On the 15th September, Transforma Insights published its inaugural Communications Service Provider IoT Peer Benchmarking report, which examines the IoT strategies of the ten leading CSPs in addressing IoT. The companies covered are: Aeris Communications, AT&T, Deutsche Telekom, KORE, Orange, Telefónica, Telenor, Telia, Verizon and Vodafone. In this article I want to share some of the findings, including who we consider to be the best across the various categories that we analyse in this extensive report.
The first thing to note is that, of course, the requirements of any company wishing to deploy IoT will be different. Therefore, the question of which is the ‘best’ CSP will depend on who is asking the question. Some are more adept in certain technologies, others have particular vertical capabilities, and geographical requirements will always be a big deciding factor. In the Transforma Insights report we analyse many different capabilities to allow would-be buyers to understand which of the major players can meet their needs. It’s also worth stressing that sometimes the best provider isn’t even one of the ten that we profile. But, when it comes to buying global connectivity we think these are the top players.
The deciding factors for selecting a provider of IoT connectivity should be some combination of the three factors noted above: technical, vertical and geographical.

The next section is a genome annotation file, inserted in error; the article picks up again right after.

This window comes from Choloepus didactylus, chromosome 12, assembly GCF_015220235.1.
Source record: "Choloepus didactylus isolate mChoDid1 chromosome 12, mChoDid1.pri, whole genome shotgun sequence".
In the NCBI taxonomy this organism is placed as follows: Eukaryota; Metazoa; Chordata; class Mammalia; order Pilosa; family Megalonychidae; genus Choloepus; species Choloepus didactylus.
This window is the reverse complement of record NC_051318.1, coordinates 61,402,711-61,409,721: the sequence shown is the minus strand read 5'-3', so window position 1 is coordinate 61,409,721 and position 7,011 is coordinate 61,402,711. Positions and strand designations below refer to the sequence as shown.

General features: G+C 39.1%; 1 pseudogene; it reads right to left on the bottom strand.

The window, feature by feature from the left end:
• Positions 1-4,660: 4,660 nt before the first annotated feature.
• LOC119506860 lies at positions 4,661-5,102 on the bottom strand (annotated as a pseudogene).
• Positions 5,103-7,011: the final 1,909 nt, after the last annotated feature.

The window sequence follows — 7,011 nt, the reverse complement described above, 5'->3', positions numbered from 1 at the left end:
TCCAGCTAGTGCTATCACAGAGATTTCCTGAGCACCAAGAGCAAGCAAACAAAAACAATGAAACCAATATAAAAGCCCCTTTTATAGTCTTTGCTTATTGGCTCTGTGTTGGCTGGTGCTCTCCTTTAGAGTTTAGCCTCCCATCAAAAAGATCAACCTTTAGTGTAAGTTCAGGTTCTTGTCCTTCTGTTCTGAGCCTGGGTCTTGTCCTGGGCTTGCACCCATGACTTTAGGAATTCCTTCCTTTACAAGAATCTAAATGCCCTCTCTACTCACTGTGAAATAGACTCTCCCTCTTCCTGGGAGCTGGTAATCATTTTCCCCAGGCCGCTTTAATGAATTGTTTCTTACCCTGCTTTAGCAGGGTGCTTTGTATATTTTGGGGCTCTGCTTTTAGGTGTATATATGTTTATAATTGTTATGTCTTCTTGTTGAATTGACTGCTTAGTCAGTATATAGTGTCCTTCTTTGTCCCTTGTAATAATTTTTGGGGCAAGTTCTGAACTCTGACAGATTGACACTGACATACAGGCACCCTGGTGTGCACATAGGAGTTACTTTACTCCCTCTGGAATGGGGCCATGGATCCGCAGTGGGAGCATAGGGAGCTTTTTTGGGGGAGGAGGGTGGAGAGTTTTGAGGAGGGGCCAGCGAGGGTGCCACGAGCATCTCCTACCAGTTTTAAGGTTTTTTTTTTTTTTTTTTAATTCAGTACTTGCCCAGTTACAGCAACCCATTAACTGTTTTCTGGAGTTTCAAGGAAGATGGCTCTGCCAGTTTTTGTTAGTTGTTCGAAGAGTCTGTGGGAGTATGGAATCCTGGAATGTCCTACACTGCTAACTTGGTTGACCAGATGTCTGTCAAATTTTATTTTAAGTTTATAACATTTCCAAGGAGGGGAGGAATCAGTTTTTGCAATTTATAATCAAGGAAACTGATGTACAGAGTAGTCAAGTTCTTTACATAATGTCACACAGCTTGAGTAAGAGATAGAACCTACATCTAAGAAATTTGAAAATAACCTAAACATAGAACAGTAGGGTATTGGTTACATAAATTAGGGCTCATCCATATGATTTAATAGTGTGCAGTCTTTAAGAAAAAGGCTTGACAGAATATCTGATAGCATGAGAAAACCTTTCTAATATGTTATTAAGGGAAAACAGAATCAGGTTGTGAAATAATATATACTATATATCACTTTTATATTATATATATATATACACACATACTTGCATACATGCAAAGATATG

Technical capabilities are heavily focused on the provision of access networks, including public broadband, narrowband and private networks. All providers have very strong capability in the provision of public broadband connectivity, i.e. 4G and increasingly 5G, and there’s not much to choose between them. Strategies for narrowband (i.e. LPWA) networks, vary quite a bit. Choice of technology, roaming and service maturity can vary quite a bit. Top of the rankings here are AT&T, Telia and Vodafone. The third element is private networks which are seeing lots of interest at the moment, for instance for factories or ports. The big European players Deutsche Telekom, Orange, Telefónica and Vodafone have all been investing a lot of effort here. The second set of technical capabilities relate to platforms. Firstly the connectivity platform is closely linked to the provision of connectivity. Here we’re seeing a lot more diversity of approach, very different from 6 or 7 years ago where it was focused heavily of using Ericsson’s DCP, Jasper’s Control Center or a home grown equivalent such as Vodafone’s GDSP. Today we see a strong benefit in having in-house control of the platform and having a segmented approach, e.g. with specific platforms for different customer types. Vodafone, Verizon, DT IoT and Telefonica all score well here. Other platform areas include device management, application enablement and data exchange and analytics. Here again DT IoT scores well, particularly thanks to the Data Intelligence Hub capability. Vodafone, Verizon and Telefonica are also strong in these other platforms. The last technical rating is for professional services, i.e. consulting and systems integration capabilities. Some, including Deutsche Telekom via T-Systems, are strong here. Many others have chosen a different approach, relying entirely on providing just horizontal offerings and/or partnering with third parties.